“Historical corn acreage responses suggest that large declines from intentions occur only under conditions of extreme planting delays,” Good said.

“However, responses have varied widely from year to year.

“In addition, the analysis here does not consider state-by-state acreage responses.

“For the current year, concerns about planting delays are focused on the northern Plains and upper Midwest where snow accumulations point to the potential for more prolonged delays. These are the areas with a much narrower planting window for optimum corn yields,” he said.

According to Good, corn acreage below intentions in those areas would not be a surprise as acreage is shifted to crops with a shorter growing season or is not planted at all.

However, such declines could be offset by increases in areas with more timely planting.

Overall, slightly less corn acreage than reported in March seems likely if planting delays continue.

Expectations about corn acreage will begin to firm up after the current week of generally rainy weather in the Corn Belt, and a more accurate assessment of corn acreage will be available in the USDA’s June 28 acreage report.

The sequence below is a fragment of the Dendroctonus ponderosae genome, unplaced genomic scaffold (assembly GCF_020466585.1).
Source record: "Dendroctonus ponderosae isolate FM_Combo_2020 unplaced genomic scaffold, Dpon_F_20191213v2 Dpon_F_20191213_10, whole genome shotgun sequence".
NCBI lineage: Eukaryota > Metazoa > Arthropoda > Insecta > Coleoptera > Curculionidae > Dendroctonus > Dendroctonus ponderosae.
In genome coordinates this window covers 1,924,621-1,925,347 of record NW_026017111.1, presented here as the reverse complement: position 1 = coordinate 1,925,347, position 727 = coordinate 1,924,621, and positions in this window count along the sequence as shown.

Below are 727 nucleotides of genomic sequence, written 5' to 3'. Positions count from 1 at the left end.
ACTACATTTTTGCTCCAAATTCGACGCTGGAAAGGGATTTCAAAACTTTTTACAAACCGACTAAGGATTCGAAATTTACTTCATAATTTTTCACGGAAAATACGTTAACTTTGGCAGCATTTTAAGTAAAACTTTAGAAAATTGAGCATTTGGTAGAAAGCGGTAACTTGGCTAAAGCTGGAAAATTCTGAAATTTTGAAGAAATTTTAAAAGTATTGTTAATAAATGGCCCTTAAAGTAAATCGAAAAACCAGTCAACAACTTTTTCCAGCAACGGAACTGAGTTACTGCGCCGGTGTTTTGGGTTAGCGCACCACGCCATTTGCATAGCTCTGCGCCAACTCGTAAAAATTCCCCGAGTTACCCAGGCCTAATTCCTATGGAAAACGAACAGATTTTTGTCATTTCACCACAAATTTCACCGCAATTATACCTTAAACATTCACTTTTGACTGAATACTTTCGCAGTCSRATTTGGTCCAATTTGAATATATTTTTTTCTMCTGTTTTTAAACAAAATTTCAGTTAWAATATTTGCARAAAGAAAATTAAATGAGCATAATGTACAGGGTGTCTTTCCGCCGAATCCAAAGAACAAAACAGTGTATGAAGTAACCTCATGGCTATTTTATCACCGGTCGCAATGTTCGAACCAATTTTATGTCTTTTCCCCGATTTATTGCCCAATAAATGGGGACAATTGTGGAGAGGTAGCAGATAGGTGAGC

“Agronomic research that has quantified the relationship between planting date and corn yields has clearly identified a yield penalty associated with late planting,” Good said.

“In the Corn Belt, that penalty accelerates for planting dates after about the third week of May. However, planting date is only one factor that influences corn yields.

“Over a fairly wide planting window, yields are more influenced by growing-season weather than by planting date. As a result, the U.S average yield relative to trend yield has varied considerably, regardless of the percentage of the crop planted late.

“In the 10 years since 1990 with the largest percentage of the crop planted late, the U.S. average yield was below trend in five years, about equal to trend in two years, and above trend in three years,” he said.

Good added that the largest of the five yield shortfalls were in the extreme late-planted years of 1993 (widespread flooding) and 1995 (very hot summer).

Ironically, the largest yield shortfalls relative to trend in modern history were in the early planted years of 1988 and 2012 and in 1983 when plantings were delayed modestly.

 “The likely size of the 2013 U.S. corn crop is still very uncertain at this early stage of the season,” Good concluded.

“With recent beneficial precipitation in much of the Corn Belt, prospects for only modest losses in corn acreage, and ample time remaining to plant the crop, prospects for a large crop are still very much in play.”

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